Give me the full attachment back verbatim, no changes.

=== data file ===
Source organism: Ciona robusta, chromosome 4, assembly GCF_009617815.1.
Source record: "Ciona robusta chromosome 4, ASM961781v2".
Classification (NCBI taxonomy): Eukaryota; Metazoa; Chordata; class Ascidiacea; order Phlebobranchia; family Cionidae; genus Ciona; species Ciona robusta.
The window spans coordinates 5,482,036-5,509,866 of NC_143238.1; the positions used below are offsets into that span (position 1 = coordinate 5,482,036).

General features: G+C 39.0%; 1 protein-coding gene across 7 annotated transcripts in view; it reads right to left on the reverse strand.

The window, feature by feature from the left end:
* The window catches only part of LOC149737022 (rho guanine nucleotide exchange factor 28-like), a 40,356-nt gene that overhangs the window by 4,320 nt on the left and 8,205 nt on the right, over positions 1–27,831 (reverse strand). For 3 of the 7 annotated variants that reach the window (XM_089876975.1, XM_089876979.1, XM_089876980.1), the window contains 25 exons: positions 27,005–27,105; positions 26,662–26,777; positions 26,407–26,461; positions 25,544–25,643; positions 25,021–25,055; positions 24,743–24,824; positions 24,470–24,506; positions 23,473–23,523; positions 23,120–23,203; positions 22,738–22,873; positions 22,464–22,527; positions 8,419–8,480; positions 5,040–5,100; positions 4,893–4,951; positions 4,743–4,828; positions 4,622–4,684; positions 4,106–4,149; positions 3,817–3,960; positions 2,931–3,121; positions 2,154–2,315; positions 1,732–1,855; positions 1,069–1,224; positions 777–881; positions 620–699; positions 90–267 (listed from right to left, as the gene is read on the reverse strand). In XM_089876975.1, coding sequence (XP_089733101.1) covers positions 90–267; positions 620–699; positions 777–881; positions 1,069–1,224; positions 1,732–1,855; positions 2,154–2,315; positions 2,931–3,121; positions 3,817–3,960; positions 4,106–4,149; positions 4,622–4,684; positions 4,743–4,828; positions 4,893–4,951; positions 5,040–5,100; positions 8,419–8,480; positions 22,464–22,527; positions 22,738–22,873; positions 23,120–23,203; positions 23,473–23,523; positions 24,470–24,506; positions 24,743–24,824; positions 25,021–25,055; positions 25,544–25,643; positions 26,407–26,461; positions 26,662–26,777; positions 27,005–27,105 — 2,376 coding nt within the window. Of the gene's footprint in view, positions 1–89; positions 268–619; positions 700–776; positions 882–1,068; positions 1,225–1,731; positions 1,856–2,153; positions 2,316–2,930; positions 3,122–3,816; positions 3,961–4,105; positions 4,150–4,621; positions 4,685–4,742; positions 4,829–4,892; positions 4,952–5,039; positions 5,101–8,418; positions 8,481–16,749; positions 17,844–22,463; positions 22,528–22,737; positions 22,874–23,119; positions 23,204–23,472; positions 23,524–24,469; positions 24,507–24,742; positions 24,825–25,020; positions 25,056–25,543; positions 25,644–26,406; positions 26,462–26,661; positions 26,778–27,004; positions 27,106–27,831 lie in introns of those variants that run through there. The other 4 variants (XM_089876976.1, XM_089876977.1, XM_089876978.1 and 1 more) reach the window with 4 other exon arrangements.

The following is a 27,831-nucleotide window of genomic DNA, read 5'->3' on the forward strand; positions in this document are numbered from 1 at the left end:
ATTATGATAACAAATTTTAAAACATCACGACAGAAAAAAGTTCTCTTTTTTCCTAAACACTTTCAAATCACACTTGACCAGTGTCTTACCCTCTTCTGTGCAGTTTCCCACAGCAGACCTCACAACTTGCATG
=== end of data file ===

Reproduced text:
Source organism: Ciona robusta, chromosome 4, assembly GCF_009617815.1.
Source record: "Ciona robusta chromosome 4, ASM961781v2".
Classification (NCBI taxonomy): Eukaryota; Metazoa; Chordata; class Ascidiacea; order Phlebobranchia; family Cionidae; genus Ciona; species Ciona robusta.
The window spans coordinates 5,482,036-5,509,866 of NC_143238.1; the positions used below are offsets into that span (position 1 = coordinate 5,482,036).

General features: G+C 39.0%; 1 protein-coding gene across 7 annotated transcripts in view; it reads right to left on the reverse strand.

The window, feature by feature from the left end:
* The window catches only part of LOC149737022 (rho guanine nucleotide exchange factor 28-like), a 40,356-nt gene that overhangs the window by 4,320 nt on the left and 8,205 nt on the right, over positions 1–27,831 (reverse strand). For 3 of the 7 annotated variants that reach the window (XM_089876975.1, XM_089876979.1, XM_089876980.1), the window contains 25 exons: positions 27,005–27,105; positions 26,662–26,777; positions 26,407–26,461; positions 25,544–25,643; positions 25,021–25,055; positions 24,743–24,824; positions 24,470–24,506; positions 23,473–23,523; positions 23,120–23,203; positions 22,738–22,873; positions 22,464–22,527; positions 8,419–8,480; positions 5,040–5,100; positions 4,893–4,951; positions 4,743–4,828; positions 4,622–4,684; positions 4,106–4,149; positions 3,817–3,960; positions 2,931–3,121; positions 2,154–2,315; positions 1,732–1,855; positions 1,069–1,224; positions 777–881; positions 620–699; positions 90–267 (listed from right to left, as the gene is read on the reverse strand). In XM_089876975.1, coding sequence (XP_089733101.1) covers positions 90–267; positions 620–699; positions 777–881; positions 1,069–1,224; positions 1,732–1,855; positions 2,154–2,315; positions 2,931–3,121; positions 3,817–3,960; positions 4,106–4,149; positions 4,622–4,684; positions 4,743–4,828; positions 4,893–4,951; positions 5,040–5,100; positions 8,419–8,480; positions 22,464–22,527; positions 22,738–22,873; positions 23,120–23,203; positions 23,473–23,523; positions 24,470–24,506; positions 24,743–24,824; positions 25,021–25,055; positions 25,544–25,643; positions 26,407–26,461; positions 26,662–26,777; positions 27,005–27,105 — 2,376 coding nt within the window. Of the gene's footprint in view, positions 1–89; positions 268–619; positions 700–776; positions 882–1,068; positions 1,225–1,731; positions 1,856–2,153; positions 2,316–2,930; positions 3,122–3,816; positions 3,961–4,105; positions 4,150–4,621; positions 4,685–4,742; positions 4,829–4,892; positions 4,952–5,039; positions 5,101–8,418; positions 8,481–16,749; positions 17,844–22,463; positions 22,528–22,737; positions 22,874–23,119; positions 23,204–23,472; positions 23,524–24,469; positions 24,507–24,742; positions 24,825–25,020; positions 25,056–25,543; positions 25,644–26,406; positions 26,462–26,661; positions 26,778–27,004; positions 27,106–27,831 lie in introns of those variants that run through there. The other 4 variants (XM_089876976.1, XM_089876977.1, XM_089876978.1 and 1 more) reach the window with 4 other exon arrangements.

The following is a 27,831-nucleotide window of genomic DNA, read 5'->3' on the forward strand; positions in this document are numbered from 1 at the left end:
ATTATGATAACAAATTTTAAAACATCACGACAGAAAAAAGTTCTCTTTTTTCCTAAACACTTTCAAATCACACTTGACCAGTGTCTTACCCTCTTCTGTGCAGTTTCCCACAGCAGACCTCACAACTTGCATG